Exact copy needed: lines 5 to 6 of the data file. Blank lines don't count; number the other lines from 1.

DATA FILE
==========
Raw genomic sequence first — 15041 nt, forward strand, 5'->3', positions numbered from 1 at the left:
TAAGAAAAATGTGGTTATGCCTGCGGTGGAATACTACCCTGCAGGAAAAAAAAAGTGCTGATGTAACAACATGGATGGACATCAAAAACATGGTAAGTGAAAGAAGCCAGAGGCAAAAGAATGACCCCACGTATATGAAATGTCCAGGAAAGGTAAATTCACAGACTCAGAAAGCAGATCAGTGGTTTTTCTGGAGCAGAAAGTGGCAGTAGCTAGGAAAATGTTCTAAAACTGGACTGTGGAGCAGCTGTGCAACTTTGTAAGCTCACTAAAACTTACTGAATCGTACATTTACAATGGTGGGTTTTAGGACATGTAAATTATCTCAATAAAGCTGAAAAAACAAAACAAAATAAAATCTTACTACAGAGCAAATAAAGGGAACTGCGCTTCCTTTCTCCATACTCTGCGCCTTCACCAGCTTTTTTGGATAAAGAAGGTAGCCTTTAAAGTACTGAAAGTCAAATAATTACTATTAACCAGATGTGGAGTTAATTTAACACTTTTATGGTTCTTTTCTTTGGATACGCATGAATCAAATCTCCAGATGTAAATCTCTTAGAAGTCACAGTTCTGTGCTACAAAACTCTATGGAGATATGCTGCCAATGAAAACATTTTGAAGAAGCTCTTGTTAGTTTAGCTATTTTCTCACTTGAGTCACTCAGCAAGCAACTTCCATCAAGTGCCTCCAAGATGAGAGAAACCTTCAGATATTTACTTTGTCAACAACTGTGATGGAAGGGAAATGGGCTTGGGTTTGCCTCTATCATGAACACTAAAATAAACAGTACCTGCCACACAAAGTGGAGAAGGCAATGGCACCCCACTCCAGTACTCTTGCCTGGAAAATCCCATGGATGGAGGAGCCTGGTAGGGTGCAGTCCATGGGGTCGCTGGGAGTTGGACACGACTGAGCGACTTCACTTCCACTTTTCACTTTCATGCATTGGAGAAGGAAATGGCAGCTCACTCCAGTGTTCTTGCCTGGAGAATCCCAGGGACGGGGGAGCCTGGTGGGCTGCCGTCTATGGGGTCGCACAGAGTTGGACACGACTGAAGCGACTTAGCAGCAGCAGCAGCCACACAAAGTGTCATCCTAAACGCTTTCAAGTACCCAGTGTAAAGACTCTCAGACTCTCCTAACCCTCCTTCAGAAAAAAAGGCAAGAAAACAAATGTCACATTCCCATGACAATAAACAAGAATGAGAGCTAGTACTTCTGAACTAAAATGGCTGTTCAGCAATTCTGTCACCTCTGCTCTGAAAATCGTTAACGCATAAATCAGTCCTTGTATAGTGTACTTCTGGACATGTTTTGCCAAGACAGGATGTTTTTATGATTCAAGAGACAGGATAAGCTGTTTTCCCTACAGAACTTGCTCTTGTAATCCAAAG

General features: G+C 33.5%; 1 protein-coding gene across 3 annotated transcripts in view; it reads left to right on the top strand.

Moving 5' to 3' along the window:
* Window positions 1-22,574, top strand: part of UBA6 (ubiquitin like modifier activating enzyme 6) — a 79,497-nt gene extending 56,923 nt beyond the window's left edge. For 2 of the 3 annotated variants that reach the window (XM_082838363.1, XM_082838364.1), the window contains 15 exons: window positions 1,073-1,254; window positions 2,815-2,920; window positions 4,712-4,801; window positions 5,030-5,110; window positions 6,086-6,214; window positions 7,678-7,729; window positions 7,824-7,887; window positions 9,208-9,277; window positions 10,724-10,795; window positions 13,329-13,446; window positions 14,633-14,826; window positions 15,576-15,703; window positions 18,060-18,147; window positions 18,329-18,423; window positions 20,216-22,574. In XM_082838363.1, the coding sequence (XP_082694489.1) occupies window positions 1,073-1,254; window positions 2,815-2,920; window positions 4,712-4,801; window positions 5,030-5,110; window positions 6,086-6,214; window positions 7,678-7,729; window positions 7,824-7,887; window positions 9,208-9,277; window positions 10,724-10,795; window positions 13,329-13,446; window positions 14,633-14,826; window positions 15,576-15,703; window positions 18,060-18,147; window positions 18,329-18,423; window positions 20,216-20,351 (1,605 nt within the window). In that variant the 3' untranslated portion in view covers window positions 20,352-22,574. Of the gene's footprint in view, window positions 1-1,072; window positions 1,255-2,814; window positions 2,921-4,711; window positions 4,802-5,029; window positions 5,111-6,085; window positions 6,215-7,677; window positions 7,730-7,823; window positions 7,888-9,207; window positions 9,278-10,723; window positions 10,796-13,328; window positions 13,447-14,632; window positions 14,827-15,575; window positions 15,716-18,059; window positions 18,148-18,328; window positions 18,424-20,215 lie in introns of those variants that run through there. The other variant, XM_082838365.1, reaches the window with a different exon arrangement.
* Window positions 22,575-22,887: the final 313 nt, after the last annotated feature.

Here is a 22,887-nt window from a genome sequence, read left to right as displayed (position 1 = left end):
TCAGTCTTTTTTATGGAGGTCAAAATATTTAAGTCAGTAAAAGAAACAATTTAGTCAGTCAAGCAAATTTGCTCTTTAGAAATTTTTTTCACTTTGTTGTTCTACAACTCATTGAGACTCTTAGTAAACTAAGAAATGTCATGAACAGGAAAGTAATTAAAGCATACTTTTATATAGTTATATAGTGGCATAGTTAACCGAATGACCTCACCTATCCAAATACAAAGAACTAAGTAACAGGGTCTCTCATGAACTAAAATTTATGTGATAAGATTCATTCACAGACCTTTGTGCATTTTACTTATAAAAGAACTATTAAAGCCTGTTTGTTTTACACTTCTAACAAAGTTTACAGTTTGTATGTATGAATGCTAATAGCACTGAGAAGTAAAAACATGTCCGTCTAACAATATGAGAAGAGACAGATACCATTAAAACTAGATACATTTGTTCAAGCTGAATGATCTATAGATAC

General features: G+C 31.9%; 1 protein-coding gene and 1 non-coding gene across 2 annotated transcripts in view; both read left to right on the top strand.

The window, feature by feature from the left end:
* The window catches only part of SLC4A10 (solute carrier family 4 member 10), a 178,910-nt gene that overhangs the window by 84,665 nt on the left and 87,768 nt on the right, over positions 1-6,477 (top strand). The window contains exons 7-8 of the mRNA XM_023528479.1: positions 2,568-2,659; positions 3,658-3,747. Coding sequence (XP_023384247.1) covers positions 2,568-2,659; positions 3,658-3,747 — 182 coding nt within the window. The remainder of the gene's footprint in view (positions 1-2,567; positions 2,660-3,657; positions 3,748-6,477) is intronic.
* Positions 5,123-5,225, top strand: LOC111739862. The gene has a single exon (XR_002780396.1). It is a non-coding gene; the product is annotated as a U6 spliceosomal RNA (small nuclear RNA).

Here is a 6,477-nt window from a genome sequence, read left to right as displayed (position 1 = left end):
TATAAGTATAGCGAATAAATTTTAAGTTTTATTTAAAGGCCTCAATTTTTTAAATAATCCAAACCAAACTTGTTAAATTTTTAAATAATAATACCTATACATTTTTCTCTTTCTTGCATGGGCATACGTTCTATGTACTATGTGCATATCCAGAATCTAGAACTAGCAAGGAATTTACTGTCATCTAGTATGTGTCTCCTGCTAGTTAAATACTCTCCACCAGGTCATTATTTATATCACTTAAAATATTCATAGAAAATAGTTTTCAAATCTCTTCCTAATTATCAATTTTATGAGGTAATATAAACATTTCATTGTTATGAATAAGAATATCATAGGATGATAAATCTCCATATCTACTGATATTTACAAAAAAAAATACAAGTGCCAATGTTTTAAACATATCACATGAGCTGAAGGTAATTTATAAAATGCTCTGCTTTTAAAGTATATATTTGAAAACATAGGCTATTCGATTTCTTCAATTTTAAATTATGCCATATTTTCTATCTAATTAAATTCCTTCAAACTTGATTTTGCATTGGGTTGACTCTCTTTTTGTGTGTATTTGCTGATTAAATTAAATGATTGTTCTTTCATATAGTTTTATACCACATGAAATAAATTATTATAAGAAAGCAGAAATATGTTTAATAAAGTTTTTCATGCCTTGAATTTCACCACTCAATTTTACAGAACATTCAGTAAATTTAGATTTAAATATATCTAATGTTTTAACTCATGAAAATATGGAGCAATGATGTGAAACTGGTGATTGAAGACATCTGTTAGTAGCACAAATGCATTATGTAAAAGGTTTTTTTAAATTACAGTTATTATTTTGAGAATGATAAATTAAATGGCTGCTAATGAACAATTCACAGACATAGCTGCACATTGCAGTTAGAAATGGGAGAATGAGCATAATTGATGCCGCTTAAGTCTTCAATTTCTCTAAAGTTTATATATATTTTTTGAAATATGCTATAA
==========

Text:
* Window positions 1-22,574, top strand: part of UBA6 (ubiquitin like modifier activating enzyme 6) — a 79,497-nt gene extending 56,923 nt beyond the window's left edge. For 2 of the 3 annotated variants that reach the window (XM_082838363.1, XM_082838364.1), the window contains 15 exons: window positions 1,073-1,254; window positions 2,815-2,920; window positions 4,712-4,801; window positions 5,030-5,110; window positions 6,086-6,214; window positions 7,678-7,729; window positions 7,824-7,887; window positions 9,208-9,277; window positions 10,724-10,795; window positions 13,329-13,446; window positions 14,633-14,826; window positions 15,576-15,703; window positions 18,060-18,147; window positions 18,329-18,423; window positions 20,216-22,574. In XM_082838363.1, the coding sequence (XP_082694489.1) occupies window positions 1,073-1,254; window positions 2,815-2,920; window positions 4,712-4,801; window positions 5,030-5,110; window positions 6,086-6,214; window positions 7,678-7,729; window positions 7,824-7,887; window positions 9,208-9,277; window positions 10,724-10,795; window positions 13,329-13,446; window positions 14,633-14,826; window positions 15,576-15,703; window positions 18,060-18,147; window positions 18,329-18,423; window positions 20,216-20,351 (1,605 nt within the window). In that variant the 3' untranslated portion in view covers window positions 20,352-22,574. Of the gene's footprint in view, window positions 1-1,072; window positions 1,255-2,814; window positions 2,921-4,711; window positions 4,802-5,029; window positions 5,111-6,085; window positions 6,215-7,677; window positions 7,730-7,823; window positions 7,888-9,207; window positions 9,278-10,723; window positions 10,796-13,328; window positions 13,447-14,632; window positions 14,827-15,575; window positions 15,716-18,059; window positions 18,148-18,328; window positions 18,424-20,215 lie in introns of those variants that run through there. The other variant, XM_082838365.1, reaches the window with a different exon arrangement.
* Window positions 22,575-22,887: the final 313 nt, after the last annotated feature.